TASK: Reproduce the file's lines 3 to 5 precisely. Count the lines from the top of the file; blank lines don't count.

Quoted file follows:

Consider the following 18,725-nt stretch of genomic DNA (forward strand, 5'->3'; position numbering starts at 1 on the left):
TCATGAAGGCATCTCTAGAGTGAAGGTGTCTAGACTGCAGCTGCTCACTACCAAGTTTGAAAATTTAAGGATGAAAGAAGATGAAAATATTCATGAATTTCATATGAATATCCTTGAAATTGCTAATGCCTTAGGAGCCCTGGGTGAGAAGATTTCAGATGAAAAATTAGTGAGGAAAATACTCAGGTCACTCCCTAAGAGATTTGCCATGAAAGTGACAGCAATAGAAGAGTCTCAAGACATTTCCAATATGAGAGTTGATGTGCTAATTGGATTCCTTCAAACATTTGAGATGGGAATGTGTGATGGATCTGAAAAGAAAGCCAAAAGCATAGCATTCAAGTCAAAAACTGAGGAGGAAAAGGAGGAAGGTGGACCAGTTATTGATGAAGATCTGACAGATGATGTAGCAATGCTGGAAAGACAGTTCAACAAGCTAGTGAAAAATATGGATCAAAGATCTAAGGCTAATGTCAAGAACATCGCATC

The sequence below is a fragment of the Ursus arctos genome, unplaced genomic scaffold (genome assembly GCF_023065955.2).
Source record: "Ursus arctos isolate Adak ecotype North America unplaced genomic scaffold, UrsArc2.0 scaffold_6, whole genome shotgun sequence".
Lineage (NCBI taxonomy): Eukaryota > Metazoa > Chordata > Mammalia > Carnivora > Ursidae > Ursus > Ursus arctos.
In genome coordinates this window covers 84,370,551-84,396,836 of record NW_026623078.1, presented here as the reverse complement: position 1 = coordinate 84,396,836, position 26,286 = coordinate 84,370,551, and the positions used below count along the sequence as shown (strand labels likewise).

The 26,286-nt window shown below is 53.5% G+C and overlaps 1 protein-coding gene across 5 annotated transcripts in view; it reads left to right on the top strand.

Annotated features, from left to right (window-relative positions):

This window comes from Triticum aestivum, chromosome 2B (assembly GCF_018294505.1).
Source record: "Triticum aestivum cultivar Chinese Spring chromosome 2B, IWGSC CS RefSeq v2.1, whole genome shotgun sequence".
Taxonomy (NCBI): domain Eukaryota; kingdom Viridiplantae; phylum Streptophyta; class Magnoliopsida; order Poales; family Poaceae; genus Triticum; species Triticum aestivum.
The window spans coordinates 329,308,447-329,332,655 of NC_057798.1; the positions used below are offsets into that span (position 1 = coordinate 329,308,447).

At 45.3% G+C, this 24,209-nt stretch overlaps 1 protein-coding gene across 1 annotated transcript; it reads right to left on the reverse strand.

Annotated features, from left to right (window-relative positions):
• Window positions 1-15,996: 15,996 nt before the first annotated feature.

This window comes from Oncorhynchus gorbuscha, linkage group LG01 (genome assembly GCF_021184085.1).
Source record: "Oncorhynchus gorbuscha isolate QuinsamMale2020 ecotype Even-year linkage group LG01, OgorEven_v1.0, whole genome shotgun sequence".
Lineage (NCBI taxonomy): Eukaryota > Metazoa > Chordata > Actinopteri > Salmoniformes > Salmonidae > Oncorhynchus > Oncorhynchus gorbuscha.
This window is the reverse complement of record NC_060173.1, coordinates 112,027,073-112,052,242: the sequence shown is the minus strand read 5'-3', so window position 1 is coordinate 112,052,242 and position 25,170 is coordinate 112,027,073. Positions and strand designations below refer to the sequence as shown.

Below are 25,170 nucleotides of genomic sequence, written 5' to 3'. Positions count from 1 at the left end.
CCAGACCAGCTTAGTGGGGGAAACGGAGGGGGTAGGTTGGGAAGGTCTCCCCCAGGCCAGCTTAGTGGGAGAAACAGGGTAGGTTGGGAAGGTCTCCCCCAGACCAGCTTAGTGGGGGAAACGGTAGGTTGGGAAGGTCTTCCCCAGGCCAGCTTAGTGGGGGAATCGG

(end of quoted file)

The sequence below is a fragment of the Ursus arctos genome, unplaced genomic scaffold (genome assembly GCF_023065955.2).
Source record: "Ursus arctos isolate Adak ecotype North America unplaced genomic scaffold, UrsArc2.0 scaffold_6, whole genome shotgun sequence".
Lineage (NCBI taxonomy): Eukaryota > Metazoa > Chordata > Mammalia > Carnivora > Ursidae > Ursus > Ursus arctos.